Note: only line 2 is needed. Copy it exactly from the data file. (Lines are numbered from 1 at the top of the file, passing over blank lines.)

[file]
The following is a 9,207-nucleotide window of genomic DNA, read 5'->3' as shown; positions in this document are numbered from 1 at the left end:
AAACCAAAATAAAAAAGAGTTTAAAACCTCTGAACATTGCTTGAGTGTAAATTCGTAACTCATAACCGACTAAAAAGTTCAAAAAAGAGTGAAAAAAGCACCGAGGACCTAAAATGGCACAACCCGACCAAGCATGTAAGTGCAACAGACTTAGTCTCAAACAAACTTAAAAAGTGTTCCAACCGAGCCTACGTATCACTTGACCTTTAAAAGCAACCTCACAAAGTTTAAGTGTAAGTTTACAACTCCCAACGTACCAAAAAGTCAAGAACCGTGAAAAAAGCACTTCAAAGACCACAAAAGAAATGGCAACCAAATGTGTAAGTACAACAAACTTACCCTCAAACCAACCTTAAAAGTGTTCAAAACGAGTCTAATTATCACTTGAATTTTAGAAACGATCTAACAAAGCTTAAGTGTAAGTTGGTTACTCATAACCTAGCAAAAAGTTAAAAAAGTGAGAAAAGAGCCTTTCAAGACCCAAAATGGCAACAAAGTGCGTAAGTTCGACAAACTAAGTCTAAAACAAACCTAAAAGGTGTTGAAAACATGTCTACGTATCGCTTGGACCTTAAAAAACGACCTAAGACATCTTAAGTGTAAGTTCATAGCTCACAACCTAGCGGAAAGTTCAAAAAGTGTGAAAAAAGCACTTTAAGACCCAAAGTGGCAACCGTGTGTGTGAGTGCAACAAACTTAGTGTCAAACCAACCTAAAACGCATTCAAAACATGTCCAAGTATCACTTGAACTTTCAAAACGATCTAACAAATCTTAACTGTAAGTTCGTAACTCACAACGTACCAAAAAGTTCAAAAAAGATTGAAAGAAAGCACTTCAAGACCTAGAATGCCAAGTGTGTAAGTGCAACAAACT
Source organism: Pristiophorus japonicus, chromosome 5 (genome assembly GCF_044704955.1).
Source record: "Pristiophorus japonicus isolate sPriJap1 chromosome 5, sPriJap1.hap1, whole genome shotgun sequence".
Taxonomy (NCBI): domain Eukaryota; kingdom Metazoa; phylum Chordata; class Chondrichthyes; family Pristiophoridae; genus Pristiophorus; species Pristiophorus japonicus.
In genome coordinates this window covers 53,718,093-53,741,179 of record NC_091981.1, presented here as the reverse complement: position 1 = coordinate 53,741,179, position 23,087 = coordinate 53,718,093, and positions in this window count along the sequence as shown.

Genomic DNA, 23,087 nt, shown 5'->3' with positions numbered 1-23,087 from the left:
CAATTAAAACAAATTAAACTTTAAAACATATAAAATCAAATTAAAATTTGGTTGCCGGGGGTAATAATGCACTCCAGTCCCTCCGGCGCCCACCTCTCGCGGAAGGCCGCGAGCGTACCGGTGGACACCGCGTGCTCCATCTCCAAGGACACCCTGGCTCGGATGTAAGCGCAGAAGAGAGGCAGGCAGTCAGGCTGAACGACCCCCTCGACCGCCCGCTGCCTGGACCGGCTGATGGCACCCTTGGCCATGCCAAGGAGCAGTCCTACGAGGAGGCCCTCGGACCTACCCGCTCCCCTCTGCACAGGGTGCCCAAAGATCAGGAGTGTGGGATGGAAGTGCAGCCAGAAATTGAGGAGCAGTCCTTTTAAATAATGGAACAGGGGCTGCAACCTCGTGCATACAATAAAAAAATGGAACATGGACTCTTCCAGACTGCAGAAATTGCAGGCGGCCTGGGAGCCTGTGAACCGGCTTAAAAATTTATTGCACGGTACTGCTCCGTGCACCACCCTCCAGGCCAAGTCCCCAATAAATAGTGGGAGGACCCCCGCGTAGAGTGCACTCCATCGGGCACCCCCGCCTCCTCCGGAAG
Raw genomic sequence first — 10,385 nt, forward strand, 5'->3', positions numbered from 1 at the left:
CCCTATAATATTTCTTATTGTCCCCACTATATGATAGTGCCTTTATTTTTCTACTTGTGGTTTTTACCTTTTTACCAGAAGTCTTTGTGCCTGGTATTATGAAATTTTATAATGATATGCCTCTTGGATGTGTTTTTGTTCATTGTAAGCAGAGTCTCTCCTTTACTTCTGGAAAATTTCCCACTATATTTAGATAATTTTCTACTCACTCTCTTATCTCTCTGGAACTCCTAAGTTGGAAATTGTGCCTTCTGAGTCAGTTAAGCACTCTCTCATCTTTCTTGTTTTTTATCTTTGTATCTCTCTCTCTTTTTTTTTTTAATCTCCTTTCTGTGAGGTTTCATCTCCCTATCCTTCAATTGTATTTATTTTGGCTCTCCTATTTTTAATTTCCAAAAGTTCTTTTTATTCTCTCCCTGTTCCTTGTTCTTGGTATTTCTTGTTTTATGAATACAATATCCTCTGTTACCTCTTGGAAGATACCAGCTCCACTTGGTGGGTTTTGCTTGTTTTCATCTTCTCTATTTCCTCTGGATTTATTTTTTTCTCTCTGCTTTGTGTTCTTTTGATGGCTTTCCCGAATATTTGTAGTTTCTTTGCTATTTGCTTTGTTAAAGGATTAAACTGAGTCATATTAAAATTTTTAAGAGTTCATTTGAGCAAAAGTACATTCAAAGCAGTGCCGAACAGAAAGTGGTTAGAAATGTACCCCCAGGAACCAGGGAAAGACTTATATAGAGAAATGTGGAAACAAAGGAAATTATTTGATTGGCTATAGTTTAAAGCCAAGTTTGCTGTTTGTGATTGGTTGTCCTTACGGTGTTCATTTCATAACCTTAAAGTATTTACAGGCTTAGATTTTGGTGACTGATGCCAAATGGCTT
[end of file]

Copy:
AAACCAAAATAAAAAAGAGTTTAAAACCTCTGAACATTGCTTGAGTGTAAATTCGTAACTCATAACCGACTAAAAAGTTCAAAAAAGAGTGAAAAAAGCACCGAGGACCTAAAATGGCACAACCCGACCAAGCATGTAAGTGCAACAGACTTAGTCTCAAACAAACTTAAAAAGTGTTCCAACCGAGCCTACGTATCACTTGACCTTTAAAAGCAACCTCACAAAGTTTAAGTGTAAGTTTACAACTCCCAACGTACCAAAAAGTCAAGAACCGTGAAAAAAGCACTTCAAAGACCACAAAAGAAATGGCAACCAAATGTGTAAGTACAACAAACTTACCCTCAAACCAACCTTAAAAGTGTTCAAAACGAGTCTAATTATCACTTGAATTTTAGAAACGATCTAACAAAGCTTAAGTGTAAGTTGGTTACTCATAACCTAGCAAAAAGTTAAAAAAGTGAGAAAAGAGCCTTTCAAGACCCAAAATGGCAACAAAGTGCGTAAGTTCGACAAACTAAGTCTAAAACAAACCTAAAAGGTGTTGAAAACATGTCTACGTATCGCTTGGACCTTAAAAAACGACCTAAGACATCTTAAGTGTAAGTTCATAGCTCACAACCTAGCGGAAAGTTCAAAAAGTGTGAAAAAAGCACTTTAAGACCCAAAGTGGCAACCGTGTGTGTGAGTGCAACAAACTTAGTGTCAAACCAACCTAAAACGCATTCAAAACATGTCCAAGTATCACTTGAACTTTCAAAACGATCTAACAAATCTTAACTGTAAGTTCGTAACTCACAACGTACCAAAAAGTTCAAAAAAGATTGAAAGAAAGCACTTCAAGACCTAGAATGCCAAGTGTGTAAGTGCAACAAACT